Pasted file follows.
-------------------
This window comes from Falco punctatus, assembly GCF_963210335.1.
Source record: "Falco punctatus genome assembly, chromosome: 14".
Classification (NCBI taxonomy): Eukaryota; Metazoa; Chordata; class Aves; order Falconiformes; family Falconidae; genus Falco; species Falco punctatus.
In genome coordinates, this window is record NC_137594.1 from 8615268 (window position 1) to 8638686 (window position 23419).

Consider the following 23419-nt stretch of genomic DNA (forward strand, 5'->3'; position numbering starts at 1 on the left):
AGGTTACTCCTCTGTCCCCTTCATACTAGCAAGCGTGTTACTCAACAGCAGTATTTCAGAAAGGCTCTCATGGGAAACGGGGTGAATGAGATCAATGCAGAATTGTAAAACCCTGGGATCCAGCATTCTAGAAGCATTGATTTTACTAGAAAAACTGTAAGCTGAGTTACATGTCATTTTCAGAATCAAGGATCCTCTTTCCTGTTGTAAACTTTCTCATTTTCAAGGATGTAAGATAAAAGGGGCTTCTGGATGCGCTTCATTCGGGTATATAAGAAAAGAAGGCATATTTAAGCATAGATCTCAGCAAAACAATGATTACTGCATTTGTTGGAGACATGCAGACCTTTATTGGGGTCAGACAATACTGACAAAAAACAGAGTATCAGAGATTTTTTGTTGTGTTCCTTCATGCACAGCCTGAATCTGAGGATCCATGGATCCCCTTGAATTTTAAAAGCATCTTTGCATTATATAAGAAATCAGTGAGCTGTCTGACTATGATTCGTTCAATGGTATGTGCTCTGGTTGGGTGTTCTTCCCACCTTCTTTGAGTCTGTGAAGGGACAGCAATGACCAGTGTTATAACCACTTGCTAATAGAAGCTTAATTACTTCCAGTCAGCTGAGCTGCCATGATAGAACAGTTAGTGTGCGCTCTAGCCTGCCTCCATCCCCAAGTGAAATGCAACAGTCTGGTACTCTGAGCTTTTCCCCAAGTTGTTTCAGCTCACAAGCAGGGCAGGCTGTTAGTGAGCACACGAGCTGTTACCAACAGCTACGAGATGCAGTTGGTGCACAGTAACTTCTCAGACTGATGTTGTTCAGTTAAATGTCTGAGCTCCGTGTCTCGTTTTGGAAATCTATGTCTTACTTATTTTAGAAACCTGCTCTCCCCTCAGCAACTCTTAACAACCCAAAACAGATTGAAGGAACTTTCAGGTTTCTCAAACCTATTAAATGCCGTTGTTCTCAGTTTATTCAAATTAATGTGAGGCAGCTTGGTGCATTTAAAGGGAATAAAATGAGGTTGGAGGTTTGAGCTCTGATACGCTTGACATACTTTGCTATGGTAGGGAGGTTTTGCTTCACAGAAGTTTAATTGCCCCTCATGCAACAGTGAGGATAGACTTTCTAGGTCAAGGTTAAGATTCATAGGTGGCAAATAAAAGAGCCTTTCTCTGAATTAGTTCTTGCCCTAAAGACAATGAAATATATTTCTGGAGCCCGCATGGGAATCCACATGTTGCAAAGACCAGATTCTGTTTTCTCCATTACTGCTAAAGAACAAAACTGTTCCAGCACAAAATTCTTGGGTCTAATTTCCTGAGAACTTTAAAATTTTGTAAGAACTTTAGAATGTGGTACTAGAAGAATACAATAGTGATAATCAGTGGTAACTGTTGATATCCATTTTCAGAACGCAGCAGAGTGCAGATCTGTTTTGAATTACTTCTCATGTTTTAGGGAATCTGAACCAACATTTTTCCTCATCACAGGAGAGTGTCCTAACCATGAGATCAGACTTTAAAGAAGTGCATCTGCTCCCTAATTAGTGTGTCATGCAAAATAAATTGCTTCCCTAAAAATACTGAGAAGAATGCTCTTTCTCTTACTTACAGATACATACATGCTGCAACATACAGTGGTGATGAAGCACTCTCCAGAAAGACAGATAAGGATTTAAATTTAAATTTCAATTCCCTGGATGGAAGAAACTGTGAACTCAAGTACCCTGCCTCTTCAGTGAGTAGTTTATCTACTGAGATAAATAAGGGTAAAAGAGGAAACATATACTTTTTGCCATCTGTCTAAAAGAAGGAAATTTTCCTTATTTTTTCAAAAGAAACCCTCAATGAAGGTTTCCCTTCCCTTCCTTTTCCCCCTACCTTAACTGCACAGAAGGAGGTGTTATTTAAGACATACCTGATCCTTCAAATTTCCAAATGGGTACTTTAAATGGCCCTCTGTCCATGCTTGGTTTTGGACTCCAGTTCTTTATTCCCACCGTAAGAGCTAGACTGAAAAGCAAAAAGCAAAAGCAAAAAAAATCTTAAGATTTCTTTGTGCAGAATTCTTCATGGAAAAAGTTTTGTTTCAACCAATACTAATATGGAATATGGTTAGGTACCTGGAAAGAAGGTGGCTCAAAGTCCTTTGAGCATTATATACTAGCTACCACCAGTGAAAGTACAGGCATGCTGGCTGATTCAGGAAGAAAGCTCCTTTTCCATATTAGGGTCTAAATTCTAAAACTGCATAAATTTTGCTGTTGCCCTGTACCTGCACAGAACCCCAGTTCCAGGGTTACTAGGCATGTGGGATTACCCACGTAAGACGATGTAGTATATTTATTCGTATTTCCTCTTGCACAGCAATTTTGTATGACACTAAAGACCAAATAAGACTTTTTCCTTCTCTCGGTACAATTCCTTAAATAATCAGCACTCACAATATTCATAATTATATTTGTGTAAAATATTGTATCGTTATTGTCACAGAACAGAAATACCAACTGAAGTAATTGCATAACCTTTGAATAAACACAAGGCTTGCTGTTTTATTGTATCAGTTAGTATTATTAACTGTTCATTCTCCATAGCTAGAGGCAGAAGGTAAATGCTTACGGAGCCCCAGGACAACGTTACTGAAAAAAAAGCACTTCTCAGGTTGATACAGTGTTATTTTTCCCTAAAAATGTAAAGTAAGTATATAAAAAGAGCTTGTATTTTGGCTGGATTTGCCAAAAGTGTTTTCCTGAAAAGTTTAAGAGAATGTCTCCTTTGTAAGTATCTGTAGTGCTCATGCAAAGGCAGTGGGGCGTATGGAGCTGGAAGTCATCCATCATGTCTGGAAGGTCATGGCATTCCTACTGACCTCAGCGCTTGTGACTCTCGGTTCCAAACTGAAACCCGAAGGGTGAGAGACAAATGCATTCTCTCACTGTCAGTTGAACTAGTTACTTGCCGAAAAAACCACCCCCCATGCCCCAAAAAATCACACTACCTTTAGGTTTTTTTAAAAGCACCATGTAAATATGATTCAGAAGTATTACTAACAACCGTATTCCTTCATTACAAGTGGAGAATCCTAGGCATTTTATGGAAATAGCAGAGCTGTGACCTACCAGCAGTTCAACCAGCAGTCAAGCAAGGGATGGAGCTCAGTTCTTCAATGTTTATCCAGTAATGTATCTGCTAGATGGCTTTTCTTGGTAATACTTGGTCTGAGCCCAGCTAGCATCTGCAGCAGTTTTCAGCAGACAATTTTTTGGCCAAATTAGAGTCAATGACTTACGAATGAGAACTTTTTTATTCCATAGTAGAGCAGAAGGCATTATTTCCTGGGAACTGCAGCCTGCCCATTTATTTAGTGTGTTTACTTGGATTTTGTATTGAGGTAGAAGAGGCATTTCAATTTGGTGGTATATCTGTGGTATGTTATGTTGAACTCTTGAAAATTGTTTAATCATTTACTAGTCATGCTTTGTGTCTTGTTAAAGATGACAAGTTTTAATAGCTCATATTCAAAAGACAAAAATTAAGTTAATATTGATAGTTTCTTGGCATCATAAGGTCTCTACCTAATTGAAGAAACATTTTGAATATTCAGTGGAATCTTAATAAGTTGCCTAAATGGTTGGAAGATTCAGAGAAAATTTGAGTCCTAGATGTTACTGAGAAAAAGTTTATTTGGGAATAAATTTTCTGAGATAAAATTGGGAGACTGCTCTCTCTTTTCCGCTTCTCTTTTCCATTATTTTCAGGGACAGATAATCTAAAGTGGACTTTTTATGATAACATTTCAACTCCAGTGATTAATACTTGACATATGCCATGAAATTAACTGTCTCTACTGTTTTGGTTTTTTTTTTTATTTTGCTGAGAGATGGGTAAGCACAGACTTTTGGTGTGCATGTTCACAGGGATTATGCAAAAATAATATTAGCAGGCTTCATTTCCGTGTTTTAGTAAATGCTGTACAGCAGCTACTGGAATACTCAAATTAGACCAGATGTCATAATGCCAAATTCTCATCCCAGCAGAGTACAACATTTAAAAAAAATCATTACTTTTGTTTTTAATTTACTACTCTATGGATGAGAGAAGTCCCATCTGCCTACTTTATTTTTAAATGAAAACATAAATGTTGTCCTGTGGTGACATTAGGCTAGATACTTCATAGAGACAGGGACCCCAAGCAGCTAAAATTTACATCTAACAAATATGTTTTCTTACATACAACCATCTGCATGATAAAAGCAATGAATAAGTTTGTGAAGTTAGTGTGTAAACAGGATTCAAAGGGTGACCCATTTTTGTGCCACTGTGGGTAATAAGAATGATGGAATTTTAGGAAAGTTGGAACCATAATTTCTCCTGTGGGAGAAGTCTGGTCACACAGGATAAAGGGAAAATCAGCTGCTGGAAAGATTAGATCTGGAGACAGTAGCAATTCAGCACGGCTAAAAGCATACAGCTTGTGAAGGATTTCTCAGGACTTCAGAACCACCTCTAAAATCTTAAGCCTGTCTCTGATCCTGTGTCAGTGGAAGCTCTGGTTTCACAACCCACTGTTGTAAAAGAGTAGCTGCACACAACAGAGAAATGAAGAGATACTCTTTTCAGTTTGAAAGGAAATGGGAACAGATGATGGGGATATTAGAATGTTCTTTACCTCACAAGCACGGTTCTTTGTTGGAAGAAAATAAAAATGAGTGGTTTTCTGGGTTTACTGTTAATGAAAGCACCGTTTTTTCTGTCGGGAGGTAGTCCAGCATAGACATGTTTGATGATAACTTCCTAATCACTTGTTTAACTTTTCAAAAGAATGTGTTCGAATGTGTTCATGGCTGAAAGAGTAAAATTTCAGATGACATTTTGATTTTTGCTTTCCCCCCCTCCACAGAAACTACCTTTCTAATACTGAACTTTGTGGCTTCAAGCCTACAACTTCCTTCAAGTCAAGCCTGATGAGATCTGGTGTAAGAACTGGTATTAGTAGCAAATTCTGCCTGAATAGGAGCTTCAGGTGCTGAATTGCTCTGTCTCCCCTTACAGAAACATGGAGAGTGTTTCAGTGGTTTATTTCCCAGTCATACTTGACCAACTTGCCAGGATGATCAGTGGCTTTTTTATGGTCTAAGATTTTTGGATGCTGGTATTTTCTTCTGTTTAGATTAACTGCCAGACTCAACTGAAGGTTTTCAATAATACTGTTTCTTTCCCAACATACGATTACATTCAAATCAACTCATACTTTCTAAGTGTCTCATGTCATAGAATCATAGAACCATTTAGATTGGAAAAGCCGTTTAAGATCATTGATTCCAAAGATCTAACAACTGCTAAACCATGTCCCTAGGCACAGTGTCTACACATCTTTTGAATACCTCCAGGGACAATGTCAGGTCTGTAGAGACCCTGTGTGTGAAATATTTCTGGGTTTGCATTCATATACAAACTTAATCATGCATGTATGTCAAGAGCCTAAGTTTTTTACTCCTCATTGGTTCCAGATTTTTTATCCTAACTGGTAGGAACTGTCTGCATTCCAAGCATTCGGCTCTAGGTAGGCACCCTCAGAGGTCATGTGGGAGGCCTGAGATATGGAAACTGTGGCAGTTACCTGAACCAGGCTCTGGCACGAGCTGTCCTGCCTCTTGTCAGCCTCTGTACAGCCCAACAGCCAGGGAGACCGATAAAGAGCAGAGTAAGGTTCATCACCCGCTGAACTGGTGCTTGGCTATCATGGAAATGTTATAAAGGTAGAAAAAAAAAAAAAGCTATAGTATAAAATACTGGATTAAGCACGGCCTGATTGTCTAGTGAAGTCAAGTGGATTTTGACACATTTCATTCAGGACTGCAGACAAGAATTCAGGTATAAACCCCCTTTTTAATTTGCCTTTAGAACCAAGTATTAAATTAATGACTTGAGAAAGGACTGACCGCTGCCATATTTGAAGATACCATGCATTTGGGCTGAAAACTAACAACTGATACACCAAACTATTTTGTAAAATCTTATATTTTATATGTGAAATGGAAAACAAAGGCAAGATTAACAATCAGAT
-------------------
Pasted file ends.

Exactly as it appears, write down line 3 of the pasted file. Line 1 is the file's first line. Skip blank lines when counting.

Classification (NCBI taxonomy): Eukaryota; Metazoa; Chordata; class Aves; order Falconiformes; family Falconidae; genus Falco; species Falco punctatus.